What has been will be again, what has been done will be done again; there is nothing new under the sun.
Looking back across our last eight thought leadership quality ratings reports, which takes us back to the first half of 2015, something stands out: In that time the average score we’ve awarded to a piece of thought leadership under our “Prompting Action” criterion has risen by 7%. Meanwhile, for “Appeal” it’s risen by 9%, and for “Resilience” it’s risen by an impressive 20%. But for “Differentiation” the score has fallen by 14%. Thought leadership may generally be getting better, but it’s not getting more different. Why?
We see a number of possibilities:
- Everything has been said. We’re all used to the idea that every tune has already been written and every story has already been told, so maybe every business idea has already been had. It doesn’t seem too much of a stretch to suggest that in mature economies—from where most thought leadership emerges—the gains are becoming increasingly marginal and the white space increasingly scarce. But hang on a minute: Aren’t we also supposed to be living through an age of unprecedented disruption and turmoil? Haven’t there been a slew of reports predicting everything from the rise of the machines to the end of the planet? Surely that creates something new to say. Perhaps the more accurate, but less palatable, way of putting it is that nobody’s got any new ideas any more.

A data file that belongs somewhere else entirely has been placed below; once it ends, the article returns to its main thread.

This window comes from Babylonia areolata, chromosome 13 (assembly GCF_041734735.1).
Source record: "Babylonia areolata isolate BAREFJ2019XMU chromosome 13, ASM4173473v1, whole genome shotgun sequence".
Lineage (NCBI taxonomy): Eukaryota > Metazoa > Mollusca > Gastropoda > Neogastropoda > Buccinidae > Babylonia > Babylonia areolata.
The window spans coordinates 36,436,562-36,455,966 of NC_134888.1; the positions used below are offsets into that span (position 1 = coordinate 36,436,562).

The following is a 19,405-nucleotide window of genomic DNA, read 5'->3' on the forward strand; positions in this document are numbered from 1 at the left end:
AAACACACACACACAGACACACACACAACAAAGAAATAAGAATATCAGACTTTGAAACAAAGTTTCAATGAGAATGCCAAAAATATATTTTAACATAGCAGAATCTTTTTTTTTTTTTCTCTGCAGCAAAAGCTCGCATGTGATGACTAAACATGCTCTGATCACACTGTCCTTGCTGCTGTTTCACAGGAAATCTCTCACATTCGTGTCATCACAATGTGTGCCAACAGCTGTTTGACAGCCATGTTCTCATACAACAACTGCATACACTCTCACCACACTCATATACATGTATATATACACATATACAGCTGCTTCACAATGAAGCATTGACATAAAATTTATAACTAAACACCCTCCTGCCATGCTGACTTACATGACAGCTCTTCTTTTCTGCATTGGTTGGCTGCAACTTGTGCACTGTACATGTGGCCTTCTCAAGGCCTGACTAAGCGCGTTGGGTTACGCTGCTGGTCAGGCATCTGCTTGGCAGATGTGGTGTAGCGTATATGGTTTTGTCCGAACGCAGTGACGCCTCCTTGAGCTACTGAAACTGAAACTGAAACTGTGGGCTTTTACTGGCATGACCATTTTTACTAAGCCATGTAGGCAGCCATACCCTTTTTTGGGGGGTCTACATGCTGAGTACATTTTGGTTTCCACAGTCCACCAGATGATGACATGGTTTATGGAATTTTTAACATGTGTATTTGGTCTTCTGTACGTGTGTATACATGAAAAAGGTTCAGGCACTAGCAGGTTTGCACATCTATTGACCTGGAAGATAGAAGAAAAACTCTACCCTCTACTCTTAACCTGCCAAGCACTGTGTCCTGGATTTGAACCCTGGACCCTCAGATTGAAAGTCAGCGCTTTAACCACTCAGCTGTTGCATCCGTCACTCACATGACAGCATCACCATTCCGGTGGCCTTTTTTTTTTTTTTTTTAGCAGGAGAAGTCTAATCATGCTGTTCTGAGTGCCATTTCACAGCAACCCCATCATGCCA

- There are too many people saying too much. With the amount of “thought leadership” being pumped out these days, it sometimes feels as though the business world could completely reinvent itself every week and there’d still be nothing to say that someone hadn’t already said by Wednesday afternoon. For the rest of the week all you can do is rearrange the words and change the colour of the pictures.
- Everyone’s playing it safe. Consulting firms may be labouring under the illusion than an office filled with “influencers” sporting early 20th-century beards and sitting on beanbags means that they’ve opened the floodgates to new thinking, but the reality might be very different. We suspect that the risk of reputational damage caused by saying something wrong or offensive crowds out the opportunities for reputational enhancement caused by saying something new. And possibly even that hipsters are a bit less interesting than they look.
Whatever the cause is, our data suggests that unless the creators of thought leadership start to commit themselves to differentiation in a meaningful way, they might be better not bothering at all. After all, thought leadership that’s no different from anything that’s gone before isn’t really thought leadership, is it?